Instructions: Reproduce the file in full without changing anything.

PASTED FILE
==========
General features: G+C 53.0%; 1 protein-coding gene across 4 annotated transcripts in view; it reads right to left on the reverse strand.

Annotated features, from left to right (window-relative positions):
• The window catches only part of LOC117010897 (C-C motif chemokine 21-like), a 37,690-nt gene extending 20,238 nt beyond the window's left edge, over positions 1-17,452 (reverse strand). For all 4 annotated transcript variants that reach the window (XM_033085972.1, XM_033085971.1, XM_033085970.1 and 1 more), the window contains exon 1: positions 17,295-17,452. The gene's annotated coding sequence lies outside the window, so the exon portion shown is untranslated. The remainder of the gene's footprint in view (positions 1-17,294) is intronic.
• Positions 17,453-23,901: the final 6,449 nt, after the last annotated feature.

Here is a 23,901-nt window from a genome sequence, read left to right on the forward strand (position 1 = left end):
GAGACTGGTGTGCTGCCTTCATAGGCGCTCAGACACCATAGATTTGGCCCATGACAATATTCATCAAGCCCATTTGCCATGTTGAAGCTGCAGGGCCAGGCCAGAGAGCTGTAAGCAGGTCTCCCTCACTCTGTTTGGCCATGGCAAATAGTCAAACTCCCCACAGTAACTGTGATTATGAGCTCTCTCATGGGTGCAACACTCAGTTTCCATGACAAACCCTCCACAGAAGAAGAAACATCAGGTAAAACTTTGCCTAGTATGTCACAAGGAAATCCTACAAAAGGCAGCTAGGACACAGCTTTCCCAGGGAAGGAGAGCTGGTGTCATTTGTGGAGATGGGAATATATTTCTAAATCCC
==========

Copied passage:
General features: G+C 53.0%; 1 protein-coding gene across 4 annotated transcripts in view; it reads right to left on the reverse strand.

Annotated features, from left to right (window-relative positions):
• The window catches only part of LOC117010897 (C-C motif chemokine 21-like), a 37,690-nt gene extending 20,238 nt beyond the window's left edge, over positions 1-17,452 (reverse strand). For all 4 annotated transcript variants that reach the window (XM_033085972.1, XM_033085971.1, XM_033085970.1 and 1 more), the window contains exon 1: positions 17,295-17,452. The gene's annotated coding sequence lies outside the window, so the exon portion shown is untranslated. The remainder of the gene's footprint in view (positions 1-17,294) is intronic.
• Positions 17,453-23,901: the final 6,449 nt, after the last annotated feature.

Here is a 23,901-nt window from a genome sequence, read left to right on the forward strand (position 1 = left end):
GAGACTGGTGTGCTGCCTTCATAGGCGCTCAGACACCATAGATTTGGCCCATGACAATATTCATCAAGCCCATTTGCCATGTTGAAGCTGCAGGGCCAGGCCAGAGAGCTGTAAGCAGGTCTCCCTCACTCTGTTTGGCCATGGCAAATAGTCAAACTCCCCACAGTAACTGTGATTATGAGCTCTCTCATGGGTGCAACACTCAGTTTCCATGACAAACCCTCCACAGAAGAAGAAACATCAGGTAAAACTTTGCCTAGTATGTCACAAGGAAATCCTACAAAAGGCAGCTAGGACACAGCTTTCCCAGGGAAGGAGAGCTGGTGTCATTTGTGGAGATGGGAATATATTTCTAAATCCC